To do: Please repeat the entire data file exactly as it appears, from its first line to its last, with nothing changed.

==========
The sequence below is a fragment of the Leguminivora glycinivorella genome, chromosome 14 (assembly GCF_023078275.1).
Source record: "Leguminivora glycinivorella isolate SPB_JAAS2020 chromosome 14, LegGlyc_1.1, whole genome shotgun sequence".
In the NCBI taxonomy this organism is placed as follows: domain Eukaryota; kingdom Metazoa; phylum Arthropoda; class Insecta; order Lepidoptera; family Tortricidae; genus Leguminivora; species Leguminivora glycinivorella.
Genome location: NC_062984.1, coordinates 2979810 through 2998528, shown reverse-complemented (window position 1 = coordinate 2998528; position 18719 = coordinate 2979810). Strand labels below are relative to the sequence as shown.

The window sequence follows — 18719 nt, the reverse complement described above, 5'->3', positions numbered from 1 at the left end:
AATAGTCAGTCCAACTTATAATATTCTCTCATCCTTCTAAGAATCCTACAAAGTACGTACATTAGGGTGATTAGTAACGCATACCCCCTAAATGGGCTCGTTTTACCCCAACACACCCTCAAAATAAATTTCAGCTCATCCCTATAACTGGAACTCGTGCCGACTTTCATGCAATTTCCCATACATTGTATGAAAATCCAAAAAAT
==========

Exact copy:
The sequence below is a fragment of the Leguminivora glycinivorella genome, chromosome 14 (assembly GCF_023078275.1).
Source record: "Leguminivora glycinivorella isolate SPB_JAAS2020 chromosome 14, LegGlyc_1.1, whole genome shotgun sequence".
In the NCBI taxonomy this organism is placed as follows: domain Eukaryota; kingdom Metazoa; phylum Arthropoda; class Insecta; order Lepidoptera; family Tortricidae; genus Leguminivora; species Leguminivora glycinivorella.
Genome location: NC_062984.1, coordinates 2979810 through 2998528, shown reverse-complemented (window position 1 = coordinate 2998528; position 18719 = coordinate 2979810). Strand labels below are relative to the sequence as shown.

The window sequence follows — 18719 nt, the reverse complement described above, 5'->3', positions numbered from 1 at the left end:
AATAGTCAGTCCAACTTATAATATTCTCTCATCCTTCTAAGAATCCTACAAAGTACGTACATTAGGGTGATTAGTAACGCATACCCCCTAAATGGGCTCGTTTTACCCCAACACACCCTCAAAATAAATTTCAGCTCATCCCTATAACTGGAACTCGTGCCGACTTTCATGCAATTTCCCATACATTGTATGAAAATCCAAAAAAT